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Teachers' unions fury over 68,000 new jobs

By Augustine Oduor | Published Fri, February 23rd 2018 at 00:00, Updated February 22nd 2018 at 23:43 GMT +3
A teacher sprints as she takes pupils at Xaverian primary school in Kisumu through physical Education (P.E) lesson on February 21, 2018. [Photo by Denish Ochieng/Standard]

 Teachers and their employer are headed for a confrontation following a decision to recruit 68,000 interns.

Teachers Service Commission (TSC) has already requested the National Assembly to allocate Sh16 billion to hire the contract teachers in July to ease a growing shortage of the tutors.

TSC Chief Executive Officer Nancy Macharia made her case before MPs this week when she appeared before the House Education Committee.

The move is likely to put the teachers at loggerheads with their employer.

Kenya National Union of Teachers (Knut) Secretary General Wilson Sossion yesterday termed the proposal "an insult" to the teaching profession and vowed to oppose the recruitment.

Finer details

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“These are contract teachers, a thing we have opposed for a very long time and we will continue to oppose. The Government should allocate enough money to hire permanent and pensionable teachers,” said Sossion.

Kenya Union of Post Primary Education Teachers (Kuppet) Secretary General Akelo Misori said the plan would be opposed until its finer details were provided.

“We must know the duration of the internships, how much they will be paid and what other terms come with it so that we don’t entertain a contract teaching regime,” said Misori.

TSC told MPs that the President personally ordered the recruitment of the interns to ease the burden of the current 312,060 teachers.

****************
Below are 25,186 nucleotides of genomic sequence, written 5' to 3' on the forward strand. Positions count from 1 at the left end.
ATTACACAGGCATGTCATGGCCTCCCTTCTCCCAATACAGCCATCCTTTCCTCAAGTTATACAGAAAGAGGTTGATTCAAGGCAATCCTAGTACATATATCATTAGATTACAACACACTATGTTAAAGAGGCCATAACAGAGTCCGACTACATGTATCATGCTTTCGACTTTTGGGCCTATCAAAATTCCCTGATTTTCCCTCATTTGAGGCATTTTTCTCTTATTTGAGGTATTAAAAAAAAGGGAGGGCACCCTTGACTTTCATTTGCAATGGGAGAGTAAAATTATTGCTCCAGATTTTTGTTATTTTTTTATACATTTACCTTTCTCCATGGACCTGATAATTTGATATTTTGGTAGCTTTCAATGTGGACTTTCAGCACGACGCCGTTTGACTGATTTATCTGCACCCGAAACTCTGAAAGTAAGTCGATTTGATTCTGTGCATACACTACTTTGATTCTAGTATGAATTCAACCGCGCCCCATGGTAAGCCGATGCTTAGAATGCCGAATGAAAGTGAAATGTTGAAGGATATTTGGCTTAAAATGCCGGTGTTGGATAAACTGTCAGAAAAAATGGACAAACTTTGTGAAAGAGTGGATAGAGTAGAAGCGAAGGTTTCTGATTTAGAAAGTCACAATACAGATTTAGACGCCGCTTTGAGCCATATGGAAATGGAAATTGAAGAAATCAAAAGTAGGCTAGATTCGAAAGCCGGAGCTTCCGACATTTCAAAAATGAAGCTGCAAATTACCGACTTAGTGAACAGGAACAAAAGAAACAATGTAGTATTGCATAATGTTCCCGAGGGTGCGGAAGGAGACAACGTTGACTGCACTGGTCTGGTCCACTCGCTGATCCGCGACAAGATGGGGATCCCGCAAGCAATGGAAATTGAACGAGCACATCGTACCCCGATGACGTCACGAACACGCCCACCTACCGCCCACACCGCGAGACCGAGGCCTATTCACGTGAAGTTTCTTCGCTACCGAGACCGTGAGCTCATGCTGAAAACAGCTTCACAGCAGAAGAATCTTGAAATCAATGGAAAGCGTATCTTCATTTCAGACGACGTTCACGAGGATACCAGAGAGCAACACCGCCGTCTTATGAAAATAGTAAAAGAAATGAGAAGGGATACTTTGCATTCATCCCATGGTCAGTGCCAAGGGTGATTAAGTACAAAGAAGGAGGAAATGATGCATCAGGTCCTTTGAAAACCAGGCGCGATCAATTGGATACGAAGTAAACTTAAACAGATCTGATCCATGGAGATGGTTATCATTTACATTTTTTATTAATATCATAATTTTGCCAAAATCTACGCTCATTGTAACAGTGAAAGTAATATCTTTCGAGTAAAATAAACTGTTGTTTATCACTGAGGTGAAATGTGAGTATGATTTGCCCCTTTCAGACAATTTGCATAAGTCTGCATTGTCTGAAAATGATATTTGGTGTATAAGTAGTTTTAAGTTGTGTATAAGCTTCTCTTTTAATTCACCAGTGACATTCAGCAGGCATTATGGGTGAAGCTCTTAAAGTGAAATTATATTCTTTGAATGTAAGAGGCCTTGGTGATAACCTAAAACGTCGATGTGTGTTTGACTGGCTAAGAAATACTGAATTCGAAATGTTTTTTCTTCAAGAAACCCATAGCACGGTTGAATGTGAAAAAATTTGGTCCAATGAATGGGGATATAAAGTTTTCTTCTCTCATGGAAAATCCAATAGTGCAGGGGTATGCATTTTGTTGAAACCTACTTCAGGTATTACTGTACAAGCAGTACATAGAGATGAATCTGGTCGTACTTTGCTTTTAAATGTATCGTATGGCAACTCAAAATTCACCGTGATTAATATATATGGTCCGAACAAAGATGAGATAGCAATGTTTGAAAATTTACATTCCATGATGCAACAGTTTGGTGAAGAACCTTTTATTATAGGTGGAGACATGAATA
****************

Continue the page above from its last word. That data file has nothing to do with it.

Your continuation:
It was not immediately clear how much the interns will be paid and the duration they will serve.

President Uhuru Kenyatta unveiled an internship programme targeting university and middle level graduates last year. The internships are supposed to last between 12 and 18 months.

“University, polytechnic and technical training institute students will be offered a one-to-one paid internship,” said Uhuru last year.

Speaking in Parliament, Macharia said the current teaching workforce was overworked due to the Government's policy of 100 per cent primary to secondary school transition.

Macharia said the commission urgently needed 22,000 teachers to take care of increased number of students occasioned by Free Day Secondary Education policy.

“Even with the recruitment, the teacher gap will still be wide. The teacher gap stands at 104,821 in the country,” said Macharia.

Permanent and pensionable

Some 40,972 teachers are needed in secondary schools and another 63,849 in primary schools.

TSC urged teachers unions not to worry as the interns will not affect their membership.

“The unions represent only permanent and pensionable teachers and we are not touching that," said Macharia.

The teachers’ employer explained that the interns would eventually be absorbed on permanent and pensionable terms.

"This is just internship and in the long run, the unions will benefit because they will get the teachers moved to permanent and pensionable terms,” said Macharia.

“If we get a budget in July we just get a cohort of these teachers and recruit permanently," she added.

The unions, however, demanded an immediate meeting to discuss the decision.

“We advocate for professional and sound policies that guarantee job security and fair solution to members' grievances and so all the teachers will have a right to be represented by unions,” said Misori.

Sossion termed the internship programme a backdoor return of the contact teachers.

“We are aware that the Government wants to punish teachers and weaken unions. We will reject the arrangement. What happens when internship ends?” he said.

TSC recruited 18,000 intern teachers in 2011 with each being paid about Sh15, 000 monthly. Majority of the teachers were eventually absorbed.

National Assembly Education committee chairperson Julius Melly supported the recruitment but asked TSC to engage all stakeholders.

“I think that is a very good idea. It can solve teacher deficit problems and kindly pursue this with the other stakeholders so that you implement it amicably,” said Melly.


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